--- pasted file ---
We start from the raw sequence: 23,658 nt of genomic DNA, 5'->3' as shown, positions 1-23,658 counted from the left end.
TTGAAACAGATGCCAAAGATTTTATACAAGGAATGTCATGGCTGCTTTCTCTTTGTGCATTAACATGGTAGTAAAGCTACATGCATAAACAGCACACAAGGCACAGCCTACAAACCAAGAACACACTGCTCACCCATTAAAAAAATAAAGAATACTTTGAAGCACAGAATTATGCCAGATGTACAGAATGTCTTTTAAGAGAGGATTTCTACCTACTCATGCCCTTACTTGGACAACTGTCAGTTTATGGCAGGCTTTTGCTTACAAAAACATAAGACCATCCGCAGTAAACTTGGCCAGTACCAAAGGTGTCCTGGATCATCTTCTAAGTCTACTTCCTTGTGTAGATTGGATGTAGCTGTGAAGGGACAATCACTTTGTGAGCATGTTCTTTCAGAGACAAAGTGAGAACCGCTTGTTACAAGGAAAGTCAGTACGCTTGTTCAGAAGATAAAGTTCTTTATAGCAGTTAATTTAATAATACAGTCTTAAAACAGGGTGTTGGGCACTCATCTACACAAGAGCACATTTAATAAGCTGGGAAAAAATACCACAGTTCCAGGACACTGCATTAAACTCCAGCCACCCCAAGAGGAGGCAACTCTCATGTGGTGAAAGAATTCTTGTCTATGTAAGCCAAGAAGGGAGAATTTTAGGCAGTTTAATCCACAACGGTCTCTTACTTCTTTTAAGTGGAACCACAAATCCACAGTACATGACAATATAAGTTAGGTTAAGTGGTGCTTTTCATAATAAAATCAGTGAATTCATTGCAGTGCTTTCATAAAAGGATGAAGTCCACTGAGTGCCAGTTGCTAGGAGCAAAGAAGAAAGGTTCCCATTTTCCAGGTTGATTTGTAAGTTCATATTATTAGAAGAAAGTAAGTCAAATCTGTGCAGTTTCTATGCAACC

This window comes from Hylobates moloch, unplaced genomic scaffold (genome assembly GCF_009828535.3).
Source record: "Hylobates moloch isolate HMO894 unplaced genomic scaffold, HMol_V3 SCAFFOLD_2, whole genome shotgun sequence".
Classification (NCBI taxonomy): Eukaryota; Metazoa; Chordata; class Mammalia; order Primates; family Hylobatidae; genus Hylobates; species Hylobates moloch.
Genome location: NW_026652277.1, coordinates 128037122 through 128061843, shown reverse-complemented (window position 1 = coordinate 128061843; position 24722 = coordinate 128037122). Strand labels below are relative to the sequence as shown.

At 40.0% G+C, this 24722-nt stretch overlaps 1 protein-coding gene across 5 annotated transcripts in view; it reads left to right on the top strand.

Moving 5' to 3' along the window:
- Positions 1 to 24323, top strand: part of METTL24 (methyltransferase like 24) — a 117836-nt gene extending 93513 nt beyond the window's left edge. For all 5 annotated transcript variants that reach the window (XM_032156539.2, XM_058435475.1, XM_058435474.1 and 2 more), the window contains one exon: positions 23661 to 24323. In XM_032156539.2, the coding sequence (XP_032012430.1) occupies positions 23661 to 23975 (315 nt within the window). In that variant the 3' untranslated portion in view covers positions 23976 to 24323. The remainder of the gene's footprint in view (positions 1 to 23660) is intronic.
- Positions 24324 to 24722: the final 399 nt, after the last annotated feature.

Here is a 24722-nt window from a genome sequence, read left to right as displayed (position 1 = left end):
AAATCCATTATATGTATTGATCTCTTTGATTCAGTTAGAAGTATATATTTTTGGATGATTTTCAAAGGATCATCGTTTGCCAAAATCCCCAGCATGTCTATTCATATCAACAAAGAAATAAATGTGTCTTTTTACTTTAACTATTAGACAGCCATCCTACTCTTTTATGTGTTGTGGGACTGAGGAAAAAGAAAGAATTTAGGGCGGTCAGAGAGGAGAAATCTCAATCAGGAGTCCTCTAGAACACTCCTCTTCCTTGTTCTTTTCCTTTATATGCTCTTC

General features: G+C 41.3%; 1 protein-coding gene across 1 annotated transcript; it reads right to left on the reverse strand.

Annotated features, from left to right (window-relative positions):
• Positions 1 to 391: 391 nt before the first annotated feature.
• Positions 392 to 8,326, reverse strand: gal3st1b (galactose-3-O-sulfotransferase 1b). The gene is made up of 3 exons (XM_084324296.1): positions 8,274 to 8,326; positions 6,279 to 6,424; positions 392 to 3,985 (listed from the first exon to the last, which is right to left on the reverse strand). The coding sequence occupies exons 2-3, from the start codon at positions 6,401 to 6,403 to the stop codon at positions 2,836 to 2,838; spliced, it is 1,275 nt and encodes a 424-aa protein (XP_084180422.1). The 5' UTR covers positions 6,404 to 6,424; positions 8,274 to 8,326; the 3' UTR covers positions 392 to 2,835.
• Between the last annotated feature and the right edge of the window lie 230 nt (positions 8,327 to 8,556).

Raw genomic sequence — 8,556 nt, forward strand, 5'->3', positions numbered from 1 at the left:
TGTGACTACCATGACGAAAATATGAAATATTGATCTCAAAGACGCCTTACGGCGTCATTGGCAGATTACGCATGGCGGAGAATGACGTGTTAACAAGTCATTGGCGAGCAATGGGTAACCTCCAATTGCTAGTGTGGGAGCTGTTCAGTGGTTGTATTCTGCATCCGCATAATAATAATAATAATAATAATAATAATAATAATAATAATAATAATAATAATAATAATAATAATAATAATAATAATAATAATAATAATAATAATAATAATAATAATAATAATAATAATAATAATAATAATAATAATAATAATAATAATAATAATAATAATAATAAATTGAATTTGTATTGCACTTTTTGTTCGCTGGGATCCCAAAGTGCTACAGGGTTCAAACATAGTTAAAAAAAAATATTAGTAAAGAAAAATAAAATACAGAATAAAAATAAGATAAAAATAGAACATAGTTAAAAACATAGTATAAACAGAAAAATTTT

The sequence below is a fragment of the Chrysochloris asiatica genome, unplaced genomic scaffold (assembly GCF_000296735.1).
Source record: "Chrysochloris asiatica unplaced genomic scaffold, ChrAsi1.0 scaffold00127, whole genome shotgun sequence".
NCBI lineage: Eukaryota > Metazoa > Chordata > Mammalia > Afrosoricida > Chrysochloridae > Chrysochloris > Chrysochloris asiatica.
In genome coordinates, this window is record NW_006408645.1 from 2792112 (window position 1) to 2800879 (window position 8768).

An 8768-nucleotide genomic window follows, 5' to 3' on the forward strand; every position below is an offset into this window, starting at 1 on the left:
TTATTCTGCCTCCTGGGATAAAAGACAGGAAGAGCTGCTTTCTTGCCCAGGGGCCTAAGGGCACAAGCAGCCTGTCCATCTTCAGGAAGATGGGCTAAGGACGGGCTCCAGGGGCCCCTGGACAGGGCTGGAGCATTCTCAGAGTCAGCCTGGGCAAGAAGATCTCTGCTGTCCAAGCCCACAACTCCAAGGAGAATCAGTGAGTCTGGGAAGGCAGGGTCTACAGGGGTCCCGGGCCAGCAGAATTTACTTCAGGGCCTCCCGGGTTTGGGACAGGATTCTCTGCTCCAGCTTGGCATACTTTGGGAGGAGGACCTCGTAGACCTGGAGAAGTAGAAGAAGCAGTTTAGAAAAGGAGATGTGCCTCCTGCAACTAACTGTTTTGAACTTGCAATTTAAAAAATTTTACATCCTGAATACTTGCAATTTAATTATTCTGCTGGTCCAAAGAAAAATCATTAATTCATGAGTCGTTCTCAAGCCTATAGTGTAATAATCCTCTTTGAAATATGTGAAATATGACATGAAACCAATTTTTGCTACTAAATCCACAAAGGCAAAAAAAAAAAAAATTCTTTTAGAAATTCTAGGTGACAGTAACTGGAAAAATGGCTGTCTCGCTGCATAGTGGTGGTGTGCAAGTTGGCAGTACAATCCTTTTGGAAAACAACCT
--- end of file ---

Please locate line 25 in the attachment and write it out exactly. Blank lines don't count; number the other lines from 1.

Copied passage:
TTATTCTGCCTCCTGGGATAAAAGACAGGAAGAGCTGCTTTCTTGCCCAGGGGCCTAAGGGCACAAGCAGCCTGTCCATCTTCAGGAAGATGGGCTAAGGACGGGCTCCAGGGGCCCCTGGACAGGGCTGGAGCATTCTCAGAGTCAGCCTGGGCAAGAAGATCTCTGCTGTCCAAGCCCACAACTCCAAGGAGAATCAGTGAGTCTGGGAAGGCAGGGTCTACAGGGGTCCCGGGCCAGCAGAATTTACTTCAGGGCCTCCCGGGTTTGGGACAGGATTCTCTGCTCCAGCTTGGCATACTTTGGGAGGAGGACCTCGTAGACCTGGAGAAGTAGAAGAAGCAGTTTAGAAAAGGAGATGTGCCTCCTGCAACTAACTGTTTTGAACTTGCAATTTAAAAAATTTTACATCCTGAATACTTGCAATTTAATTATTCTGCTGGTCCAAAGAAAAATCATTAATTCATGAGTCGTTCTCAAGCCTATAGTGTAATAATCCTCTTTGAAATATGTGAAATATGACATGAAACCAATTTTTGCTACTAAATCCACAAAGGCAAAAAAAAAAAAAATTCTTTTAGAAATTCTAGGTGACAGTAACTGGAAAAATGGCTGTCTCGCTGCATAGTGGTGGTGTGCAAGTTGGCAGTACAATCCTTTTGGAAAACAACCT